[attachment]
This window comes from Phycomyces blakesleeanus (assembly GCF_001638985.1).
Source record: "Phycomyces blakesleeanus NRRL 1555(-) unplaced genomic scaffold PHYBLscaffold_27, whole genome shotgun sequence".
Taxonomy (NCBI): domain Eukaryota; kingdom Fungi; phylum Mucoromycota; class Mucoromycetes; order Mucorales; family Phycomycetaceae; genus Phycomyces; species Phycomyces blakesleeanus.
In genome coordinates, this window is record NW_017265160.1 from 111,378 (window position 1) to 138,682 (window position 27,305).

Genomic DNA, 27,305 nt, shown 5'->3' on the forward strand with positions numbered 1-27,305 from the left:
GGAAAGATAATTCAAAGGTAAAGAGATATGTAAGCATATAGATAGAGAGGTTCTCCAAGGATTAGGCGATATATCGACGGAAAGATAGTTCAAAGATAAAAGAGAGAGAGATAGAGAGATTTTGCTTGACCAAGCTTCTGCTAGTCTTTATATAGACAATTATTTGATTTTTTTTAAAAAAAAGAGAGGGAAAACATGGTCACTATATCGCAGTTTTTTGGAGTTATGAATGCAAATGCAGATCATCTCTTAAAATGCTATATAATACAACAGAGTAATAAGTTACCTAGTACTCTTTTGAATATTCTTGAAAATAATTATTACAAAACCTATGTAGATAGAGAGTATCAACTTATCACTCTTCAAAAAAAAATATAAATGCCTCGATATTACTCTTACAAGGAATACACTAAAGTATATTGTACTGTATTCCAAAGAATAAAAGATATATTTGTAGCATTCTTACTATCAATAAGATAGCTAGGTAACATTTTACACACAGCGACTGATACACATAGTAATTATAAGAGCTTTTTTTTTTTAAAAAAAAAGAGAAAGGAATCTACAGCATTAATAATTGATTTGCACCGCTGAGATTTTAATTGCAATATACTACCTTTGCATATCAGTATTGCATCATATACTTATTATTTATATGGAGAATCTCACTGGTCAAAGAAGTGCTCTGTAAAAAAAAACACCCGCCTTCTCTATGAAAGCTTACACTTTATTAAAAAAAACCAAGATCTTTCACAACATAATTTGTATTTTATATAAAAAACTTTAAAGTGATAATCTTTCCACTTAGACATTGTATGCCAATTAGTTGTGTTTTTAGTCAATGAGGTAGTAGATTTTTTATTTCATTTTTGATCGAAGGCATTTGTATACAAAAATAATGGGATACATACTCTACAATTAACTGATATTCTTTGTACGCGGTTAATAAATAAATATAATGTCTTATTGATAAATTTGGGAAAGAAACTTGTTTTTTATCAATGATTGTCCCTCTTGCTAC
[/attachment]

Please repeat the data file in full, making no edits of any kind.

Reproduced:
This window comes from Phycomyces blakesleeanus (assembly GCF_001638985.1).
Source record: "Phycomyces blakesleeanus NRRL 1555(-) unplaced genomic scaffold PHYBLscaffold_27, whole genome shotgun sequence".
Taxonomy (NCBI): domain Eukaryota; kingdom Fungi; phylum Mucoromycota; class Mucoromycetes; order Mucorales; family Phycomycetaceae; genus Phycomyces; species Phycomyces blakesleeanus.
In genome coordinates, this window is record NW_017265160.1 from 111,378 (window position 1) to 138,682 (window position 27,305).

Genomic DNA, 27,305 nt, shown 5'->3' on the forward strand with positions numbered 1-27,305 from the left:
GGAAAGATAATTCAAAGGTAAAGAGATATGTAAGCATATAGATAGAGAGGTTCTCCAAGGATTAGGCGATATATCGACGGAAAGATAGTTCAAAGATAAAAGAGAGAGAGATAGAGAGATTTTGCTTGACCAAGCTTCTGCTAGTCTTTATATAGACAATTATTTGATTTTTTTTAAAAAAAAGAGAGGGAAAACATGGTCACTATATCGCAGTTTTTTGGAGTTATGAATGCAAATGCAGATCATCTCTTAAAATGCTATATAATACAACAGAGTAATAAGTTACCTAGTACTCTTTTGAATATTCTTGAAAATAATTATTACAAAACCTATGTAGATAGAGAGTATCAACTTATCACTCTTCAAAAAAAAATATAAATGCCTCGATATTACTCTTACAAGGAATACACTAAAGTATATTGTACTGTATTCCAAAGAATAAAAGATATATTTGTAGCATTCTTACTATCAATAAGATAGCTAGGTAACATTTTACACACAGCGACTGATACACATAGTAATTATAAGAGCTTTTTTTTTTTAAAAAAAAAGAGAAAGGAATCTACAGCATTAATAATTGATTTGCACCGCTGAGATTTTAATTGCAATATACTACCTTTGCATATCAGTATTGCATCATATACTTATTATTTATATGGAGAATCTCACTGGTCAAAGAAGTGCTCTGTAAAAAAAAACACCCGCCTTCTCTATGAAAGCTTACACTTTATTAAAAAAAACCAAGATCTTTCACAACATAATTTGTATTTTATATAAAAAACTTTAAAGTGATAATCTTTCCACTTAGACATTGTATGCCAATTAGTTGTGTTTTTAGTCAATGAGGTAGTAGATTTTTTATTTCATTTTTGATCGAAGGCATTTGTATACAAAAATAATGGGATACATACTCTACAATTAACTGATATTCTTTGTACGCGGTTAATAAATAAATATAATGTCTTATTGATAAATTTGGGAAAGAAACTTGTTTTTTATCAATGATTGTCCCTCTTGCTAC